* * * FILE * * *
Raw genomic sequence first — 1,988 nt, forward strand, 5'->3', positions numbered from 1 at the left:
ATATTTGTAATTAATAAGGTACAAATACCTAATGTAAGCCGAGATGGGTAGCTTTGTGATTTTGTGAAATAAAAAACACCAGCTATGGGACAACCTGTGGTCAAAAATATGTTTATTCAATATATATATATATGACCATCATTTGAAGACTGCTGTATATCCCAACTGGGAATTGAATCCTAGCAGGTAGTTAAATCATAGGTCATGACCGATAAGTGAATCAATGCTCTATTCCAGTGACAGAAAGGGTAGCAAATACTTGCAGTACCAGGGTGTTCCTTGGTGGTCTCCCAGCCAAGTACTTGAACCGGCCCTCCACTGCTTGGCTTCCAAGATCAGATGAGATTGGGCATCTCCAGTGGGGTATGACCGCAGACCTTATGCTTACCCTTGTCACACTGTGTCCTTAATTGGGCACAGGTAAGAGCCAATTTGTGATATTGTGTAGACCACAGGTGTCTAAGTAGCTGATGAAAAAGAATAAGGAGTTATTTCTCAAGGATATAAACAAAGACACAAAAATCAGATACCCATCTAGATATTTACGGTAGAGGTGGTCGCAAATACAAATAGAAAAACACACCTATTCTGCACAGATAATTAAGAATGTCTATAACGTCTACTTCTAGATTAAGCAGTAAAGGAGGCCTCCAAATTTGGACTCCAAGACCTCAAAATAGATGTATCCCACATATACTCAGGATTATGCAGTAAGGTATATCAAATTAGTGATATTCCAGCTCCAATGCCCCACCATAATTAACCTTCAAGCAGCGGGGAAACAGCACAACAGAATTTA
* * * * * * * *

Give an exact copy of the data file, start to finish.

Raw genomic sequence first — 1,988 nt, forward strand, 5'->3', positions numbered from 1 at the left:
ATATTTGTAATTAATAAGGTACAAATACCTAATGTAAGCCGAGATGGGTAGCTTTGTGATTTTGTGAAATAAAAAACACCAGCTATGGGACAACCTGTGGTCAAAAATATGTTTATTCAATATATATATATATGACCATCATTTGAAGACTGCTGTATATCCCAACTGGGAATTGAATCCTAGCAGGTAGTTAAATCATAGGTCATGACCGATAAGTGAATCAATGCTCTATTCCAGTGACAGAAAGGGTAGCAAATACTTGCAGTACCAGGGTGTTCCTTGGTGGTCTCCCAGCCAAGTACTTGAACCGGCCCTCCACTGCTTGGCTTCCAAGATCAGATGAGATTGGGCATCTCCAGTGGGGTATGACCGCAGACCTTATGCTTACCCTTGTCACACTGTGTCCTTAATTGGGCACAGGTAAGAGCCAATTTGTGATATTGTGTAGACCACAGGTGTCTAAGTAGCTGATGAAAAAGAATAAGGAGTTATTTCTCAAGGATATAAACAAAGACACAAAAATCAGATACCCATCTAGATATTTACGGTAGAGGTGGTCGCAAATACAAATAGAAAAACACACCTATTCTGCACAGATAATTAAGAATGTCTATAACGTCTACTTCTAGATTAAGCAGTAAAGGAGGCCTCCAAATTTGGACTCCAAGACCTCAAAATAGATGTATCCCACATATACTCAGGATTATGCAGTAAGGTATATCAAATTAGTGATATTCCAGCTCCAATGCCCCACCATAATTAACCTTCAAGCAGCGGGGAAACAGCACAACAGAATTTA